Single insight


Opinion,comments and learning from experts and people using systems leadership
approaches across public services in England. Give us your views using the ‘comment’
box at the end of each article

The past five years have seen seismic changes in the commissioning and delivery of public services. This has meant the NHS, local government, public health, social care, welfare, housing and other sectors coming together to work in new ways.

But transforming services is hard. It involves significant changes to organisational and professional cultures and behaviours, which are often the most essential to make and the hardest to effect.

This is where Systems Leadership comes in. It’s about how you lead across boundaries – between departments, organisations, sectors or places – and when you want to secure large-scale and
sustainable change but you’re not in charge.

For the past three years, there has been a national Systems Leadership programme, backed by national and local government, the NHS, public health, social care and a host of other bodies. Through initiatives called Systems Leadership – Local Vision and Leadership for Change, and latterly in the Health and Social Care Integration Pioneers, they have supported teams in places around England, from towns and cities to entire counties, looking to find new solutions to seemingly intractable problems by radically transforming their approach.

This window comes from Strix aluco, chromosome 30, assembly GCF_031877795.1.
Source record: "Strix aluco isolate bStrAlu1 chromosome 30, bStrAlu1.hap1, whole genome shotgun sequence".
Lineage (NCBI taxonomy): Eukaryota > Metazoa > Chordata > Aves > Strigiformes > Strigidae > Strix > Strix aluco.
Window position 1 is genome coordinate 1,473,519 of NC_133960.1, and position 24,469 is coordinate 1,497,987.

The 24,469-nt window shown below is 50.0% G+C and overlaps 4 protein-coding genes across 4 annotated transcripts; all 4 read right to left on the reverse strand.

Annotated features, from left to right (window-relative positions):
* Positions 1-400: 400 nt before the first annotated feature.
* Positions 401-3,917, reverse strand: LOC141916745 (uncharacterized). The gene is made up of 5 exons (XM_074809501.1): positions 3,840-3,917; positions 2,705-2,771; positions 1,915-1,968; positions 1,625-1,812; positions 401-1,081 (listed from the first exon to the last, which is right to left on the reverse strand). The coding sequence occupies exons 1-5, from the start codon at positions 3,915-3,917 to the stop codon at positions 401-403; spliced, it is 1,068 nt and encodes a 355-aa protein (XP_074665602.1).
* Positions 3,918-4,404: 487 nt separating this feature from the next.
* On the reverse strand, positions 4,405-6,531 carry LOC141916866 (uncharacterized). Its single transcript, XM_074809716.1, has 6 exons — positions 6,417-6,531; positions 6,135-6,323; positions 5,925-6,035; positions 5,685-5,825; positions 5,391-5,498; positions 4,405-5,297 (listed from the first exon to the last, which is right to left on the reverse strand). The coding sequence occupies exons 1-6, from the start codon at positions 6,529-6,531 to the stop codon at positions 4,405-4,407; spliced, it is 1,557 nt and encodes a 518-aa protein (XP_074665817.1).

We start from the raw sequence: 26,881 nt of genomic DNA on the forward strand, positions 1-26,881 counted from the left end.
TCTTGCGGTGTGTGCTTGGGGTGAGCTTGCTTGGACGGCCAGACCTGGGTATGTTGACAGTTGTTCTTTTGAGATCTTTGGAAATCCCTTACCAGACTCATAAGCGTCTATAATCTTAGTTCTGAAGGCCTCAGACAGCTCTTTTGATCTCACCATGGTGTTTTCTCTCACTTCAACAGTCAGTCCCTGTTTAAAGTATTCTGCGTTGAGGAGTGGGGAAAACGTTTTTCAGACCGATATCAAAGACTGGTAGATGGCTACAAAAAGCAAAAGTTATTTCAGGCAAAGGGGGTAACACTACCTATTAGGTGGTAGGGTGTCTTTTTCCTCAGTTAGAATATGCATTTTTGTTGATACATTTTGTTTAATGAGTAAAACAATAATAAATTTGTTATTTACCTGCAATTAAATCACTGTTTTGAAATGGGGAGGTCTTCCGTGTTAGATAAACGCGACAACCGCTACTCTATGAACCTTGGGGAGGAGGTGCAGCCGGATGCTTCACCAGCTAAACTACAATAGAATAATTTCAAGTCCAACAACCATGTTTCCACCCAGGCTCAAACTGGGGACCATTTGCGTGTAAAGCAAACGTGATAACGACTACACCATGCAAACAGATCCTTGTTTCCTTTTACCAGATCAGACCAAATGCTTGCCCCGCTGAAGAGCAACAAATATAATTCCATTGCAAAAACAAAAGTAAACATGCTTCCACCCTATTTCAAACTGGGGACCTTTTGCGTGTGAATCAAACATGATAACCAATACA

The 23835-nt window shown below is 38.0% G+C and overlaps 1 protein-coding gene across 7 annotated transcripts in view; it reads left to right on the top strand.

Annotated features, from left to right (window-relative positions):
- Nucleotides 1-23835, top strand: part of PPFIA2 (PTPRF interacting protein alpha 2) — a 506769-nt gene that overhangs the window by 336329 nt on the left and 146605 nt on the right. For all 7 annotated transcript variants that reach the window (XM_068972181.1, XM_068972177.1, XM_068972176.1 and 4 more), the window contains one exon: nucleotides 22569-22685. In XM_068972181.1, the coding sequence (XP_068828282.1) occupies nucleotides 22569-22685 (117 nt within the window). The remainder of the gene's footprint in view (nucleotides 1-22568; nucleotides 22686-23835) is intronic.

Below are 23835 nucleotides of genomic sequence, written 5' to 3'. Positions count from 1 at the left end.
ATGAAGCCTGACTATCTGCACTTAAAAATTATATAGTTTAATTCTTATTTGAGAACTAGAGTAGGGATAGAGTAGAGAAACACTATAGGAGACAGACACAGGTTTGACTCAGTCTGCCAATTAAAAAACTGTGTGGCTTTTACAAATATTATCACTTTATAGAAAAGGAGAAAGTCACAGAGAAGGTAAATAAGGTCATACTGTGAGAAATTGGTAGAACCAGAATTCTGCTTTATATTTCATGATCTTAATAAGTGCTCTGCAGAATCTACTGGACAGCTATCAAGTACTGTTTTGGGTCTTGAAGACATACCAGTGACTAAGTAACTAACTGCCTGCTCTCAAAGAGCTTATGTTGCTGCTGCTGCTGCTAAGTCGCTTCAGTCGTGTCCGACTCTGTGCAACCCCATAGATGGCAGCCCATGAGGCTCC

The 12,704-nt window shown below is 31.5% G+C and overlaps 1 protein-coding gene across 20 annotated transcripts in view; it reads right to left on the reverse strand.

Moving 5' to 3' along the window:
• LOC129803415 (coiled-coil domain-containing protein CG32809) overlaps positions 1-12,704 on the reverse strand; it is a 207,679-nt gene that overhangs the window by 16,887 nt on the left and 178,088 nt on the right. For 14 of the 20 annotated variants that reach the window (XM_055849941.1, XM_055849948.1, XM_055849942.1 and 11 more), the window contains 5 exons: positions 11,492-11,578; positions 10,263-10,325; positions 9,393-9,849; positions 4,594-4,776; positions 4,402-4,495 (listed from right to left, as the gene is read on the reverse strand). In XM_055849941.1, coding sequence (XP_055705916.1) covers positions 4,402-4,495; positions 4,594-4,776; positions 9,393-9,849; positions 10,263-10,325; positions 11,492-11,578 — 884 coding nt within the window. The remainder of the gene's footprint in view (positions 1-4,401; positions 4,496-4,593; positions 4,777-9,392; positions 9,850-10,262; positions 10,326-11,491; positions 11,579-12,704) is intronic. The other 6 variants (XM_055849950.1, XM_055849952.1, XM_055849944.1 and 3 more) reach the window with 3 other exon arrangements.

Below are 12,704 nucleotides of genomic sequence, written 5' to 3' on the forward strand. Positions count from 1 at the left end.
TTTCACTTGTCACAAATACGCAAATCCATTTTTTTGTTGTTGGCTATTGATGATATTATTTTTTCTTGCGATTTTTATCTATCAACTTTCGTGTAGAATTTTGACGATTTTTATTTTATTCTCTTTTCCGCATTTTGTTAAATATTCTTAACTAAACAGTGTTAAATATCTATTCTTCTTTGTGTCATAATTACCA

In this report we draw on insights from nearly forty Local Vision places, along with Leadership for Change teams, and use their reflections and views to show what actually happened when they applied Systems Leadership approaches. And we use descriptions from people in the places to illustrate what they did; what it felt like; what worked and what didn’t; where the turning points came; and what the outcomes
have been. These stories reflect the journeys that people have made, and – in many cases – the distance
travelled. People are working with complexity, and this is reflected in the way that progress is back-and-forth rather than steady and linear.

You can read the full report here.